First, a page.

Rivian to Switch to LFP Battery Cells for Entry Packs, Following Tesla
Rivian plans to change the types of electric vehicle (EV) battery cells it uses, the company said on Thursday in a Q4 2021 shareholder letter.
Rivian is switching to lithium iron phosphate (LFP) battery cells for its standard vehicles, foregoing the use of nickel and cobalt and following in Tesla’s footsteps, according to CNBC.
Beyond eliminating the reliance on costly and controversial nickel and cobalt, LFP batteries also feature more stability, despite a drop in total energy density.
Rivian will also switch to high-nickel chemistry batteries for its long-range variants, due to their higher energy densities and subsequent driving ranges.
Panasonic Developing Cobalt-Free Battery for Tesla https://t.co/ZVaZfLqKtF
— TeslaNorth.com (@RealTeslaNorth) January 13, 2021
The initial battery cells will be sourced through a supplier, though Rivian Founder and CEO RJ Scaringe said the automaker was “also developing in-house battery chemistries and battery production capabilities.”
Rivian’s move away from cobalt is straight out of Tesla’s playbook, as the automaker launched a new entry-level Model 3 with updated LFP battery technology last August, that has since also made it into the Model Y.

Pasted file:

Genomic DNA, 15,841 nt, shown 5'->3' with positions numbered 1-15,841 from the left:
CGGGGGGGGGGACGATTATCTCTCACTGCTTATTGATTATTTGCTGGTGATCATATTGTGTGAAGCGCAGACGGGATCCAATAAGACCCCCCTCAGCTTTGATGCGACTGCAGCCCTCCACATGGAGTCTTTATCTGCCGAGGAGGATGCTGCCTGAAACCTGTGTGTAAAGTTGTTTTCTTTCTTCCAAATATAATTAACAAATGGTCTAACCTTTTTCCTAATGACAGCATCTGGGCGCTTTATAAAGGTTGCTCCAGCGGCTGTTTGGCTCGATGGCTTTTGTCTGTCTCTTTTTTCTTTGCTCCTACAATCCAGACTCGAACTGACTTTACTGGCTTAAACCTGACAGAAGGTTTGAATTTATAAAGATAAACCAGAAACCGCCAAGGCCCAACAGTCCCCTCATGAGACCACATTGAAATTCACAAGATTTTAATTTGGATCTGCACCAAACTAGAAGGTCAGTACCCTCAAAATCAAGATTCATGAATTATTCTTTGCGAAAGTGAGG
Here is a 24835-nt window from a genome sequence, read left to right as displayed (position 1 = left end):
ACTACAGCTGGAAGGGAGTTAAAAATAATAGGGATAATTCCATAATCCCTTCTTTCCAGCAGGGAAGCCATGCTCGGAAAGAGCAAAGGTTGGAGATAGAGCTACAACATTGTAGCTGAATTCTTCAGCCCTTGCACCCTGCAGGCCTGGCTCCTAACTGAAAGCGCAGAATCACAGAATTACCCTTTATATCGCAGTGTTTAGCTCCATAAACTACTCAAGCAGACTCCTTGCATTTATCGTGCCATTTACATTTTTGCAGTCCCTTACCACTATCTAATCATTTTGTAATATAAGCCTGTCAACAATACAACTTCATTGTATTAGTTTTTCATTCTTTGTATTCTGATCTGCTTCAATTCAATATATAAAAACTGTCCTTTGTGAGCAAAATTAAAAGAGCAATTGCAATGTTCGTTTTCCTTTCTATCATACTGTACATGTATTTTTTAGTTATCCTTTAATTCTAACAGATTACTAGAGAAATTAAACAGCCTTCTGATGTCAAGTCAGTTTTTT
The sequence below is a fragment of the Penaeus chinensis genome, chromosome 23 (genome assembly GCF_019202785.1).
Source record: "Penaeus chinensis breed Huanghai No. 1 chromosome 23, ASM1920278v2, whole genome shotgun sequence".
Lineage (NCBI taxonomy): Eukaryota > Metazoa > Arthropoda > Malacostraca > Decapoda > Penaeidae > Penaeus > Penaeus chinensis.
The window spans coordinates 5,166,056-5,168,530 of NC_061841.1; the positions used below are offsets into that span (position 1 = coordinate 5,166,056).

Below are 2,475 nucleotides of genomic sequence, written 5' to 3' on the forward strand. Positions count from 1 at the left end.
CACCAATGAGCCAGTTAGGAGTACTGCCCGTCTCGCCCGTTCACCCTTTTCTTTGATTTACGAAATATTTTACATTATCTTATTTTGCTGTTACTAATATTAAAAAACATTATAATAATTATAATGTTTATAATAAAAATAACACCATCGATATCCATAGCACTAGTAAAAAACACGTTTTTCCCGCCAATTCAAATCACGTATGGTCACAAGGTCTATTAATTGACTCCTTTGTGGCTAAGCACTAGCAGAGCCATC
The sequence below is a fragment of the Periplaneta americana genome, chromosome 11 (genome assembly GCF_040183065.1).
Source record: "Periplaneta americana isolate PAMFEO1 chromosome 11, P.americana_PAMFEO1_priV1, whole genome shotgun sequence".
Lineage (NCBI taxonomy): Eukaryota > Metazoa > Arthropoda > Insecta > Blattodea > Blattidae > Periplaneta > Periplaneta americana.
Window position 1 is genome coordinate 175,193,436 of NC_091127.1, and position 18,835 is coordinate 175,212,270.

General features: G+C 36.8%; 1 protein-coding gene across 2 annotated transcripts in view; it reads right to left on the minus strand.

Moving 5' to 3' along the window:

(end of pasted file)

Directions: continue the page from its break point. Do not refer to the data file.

Cobalt mining has been associated with human rights and child labor violations, largely based in mines in the Democratic Republic of Congo.
Still, 95 percent of LFP cathode material is based in China, which has also been criticized for forced labor practices against ethnic Uyghur Muslims in the Xinjiang region.
Rivian’s Q4 2021 was not pretty, as the automaker posted a $2.4 billion operating loss for the quarter, while tampered 2022 production guidance to 25,000 vehicles, as it struggles with supply chain and operation woes.